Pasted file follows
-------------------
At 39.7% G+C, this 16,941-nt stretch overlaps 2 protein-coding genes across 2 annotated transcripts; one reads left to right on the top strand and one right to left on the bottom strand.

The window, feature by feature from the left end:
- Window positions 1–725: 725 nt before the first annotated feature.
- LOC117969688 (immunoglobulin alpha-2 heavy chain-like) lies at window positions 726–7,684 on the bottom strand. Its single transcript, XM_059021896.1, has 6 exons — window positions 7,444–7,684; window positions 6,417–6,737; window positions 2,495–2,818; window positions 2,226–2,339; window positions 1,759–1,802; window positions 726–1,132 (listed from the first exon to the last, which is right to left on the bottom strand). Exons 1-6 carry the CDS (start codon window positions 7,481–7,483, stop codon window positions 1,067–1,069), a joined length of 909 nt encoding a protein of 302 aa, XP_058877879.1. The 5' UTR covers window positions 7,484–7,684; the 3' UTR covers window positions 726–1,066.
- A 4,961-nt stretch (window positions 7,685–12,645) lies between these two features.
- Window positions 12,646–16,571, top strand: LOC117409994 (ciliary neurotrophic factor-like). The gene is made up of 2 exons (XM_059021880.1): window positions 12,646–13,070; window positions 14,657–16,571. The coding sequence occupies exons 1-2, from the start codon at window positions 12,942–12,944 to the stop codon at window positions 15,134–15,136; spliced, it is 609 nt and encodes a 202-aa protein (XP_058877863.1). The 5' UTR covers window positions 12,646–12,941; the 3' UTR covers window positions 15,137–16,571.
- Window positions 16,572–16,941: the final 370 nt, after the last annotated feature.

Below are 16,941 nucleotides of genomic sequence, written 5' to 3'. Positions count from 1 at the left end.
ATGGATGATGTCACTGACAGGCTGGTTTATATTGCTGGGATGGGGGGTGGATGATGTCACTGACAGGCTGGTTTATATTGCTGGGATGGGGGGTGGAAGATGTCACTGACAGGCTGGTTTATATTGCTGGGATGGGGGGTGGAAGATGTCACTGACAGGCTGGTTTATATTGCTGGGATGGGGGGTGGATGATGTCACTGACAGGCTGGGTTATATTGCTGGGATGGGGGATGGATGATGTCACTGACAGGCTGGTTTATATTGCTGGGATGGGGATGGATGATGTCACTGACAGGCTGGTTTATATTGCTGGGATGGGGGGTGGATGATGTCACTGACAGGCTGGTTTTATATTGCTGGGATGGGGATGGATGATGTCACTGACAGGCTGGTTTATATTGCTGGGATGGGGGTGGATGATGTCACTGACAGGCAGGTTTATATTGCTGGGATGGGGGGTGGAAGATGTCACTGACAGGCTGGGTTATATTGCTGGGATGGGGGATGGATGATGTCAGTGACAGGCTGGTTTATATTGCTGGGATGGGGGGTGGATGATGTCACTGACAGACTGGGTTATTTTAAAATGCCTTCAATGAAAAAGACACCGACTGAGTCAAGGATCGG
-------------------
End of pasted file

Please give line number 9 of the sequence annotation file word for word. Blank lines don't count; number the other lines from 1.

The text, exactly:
ATGGATGATGTCACTGACAGGCTGGTTTATATTGCTGGGATGGGGGGTGGATGATGTCACTGACAGGCTGGTTTATATTGCTGGGATGGGGGGTGGAAGATGTCACTGACAGGCTGGTTTATATTGCTGGGATGGGGGGTGGAAGATGTCACTGACAGGCTGGTTTATATTGCTGGGATGGGGGGTGGATGATGTCACTGACAGGCTGGGTTATATTGCTGGGATGGGGGATGGATGATGTCACTGACAGGCTGGTTTATATTGCTGGGATGGGGATGGATGATGTCACTGACAGGCTGGTTTATATTGCTGGGATGGGGGGTGGATGATGTCACTGACAGGCTGGTTTTATATTGCTGGGATGGGGATGGATGATGTCACTGACAGGCTGGTTTATATTGCTGGGATGGGGGTGGATGATGTCACTGACAGGCAGGTTTATATTGCTGGGATGGGGGGTGGAAGATGTCACTGACAGGCTGGGTTATATTGCTGGGATGGGGGATGGATGATGTCAGTGACAGGCTGGTTTATATTGCTGGGATGGGGGGTGGATGATGTCACTGACAGACTGGGTTATTTTAAAATGCCTTCAATGAAAAAGACACCGACTGAGTCAAGGATCGG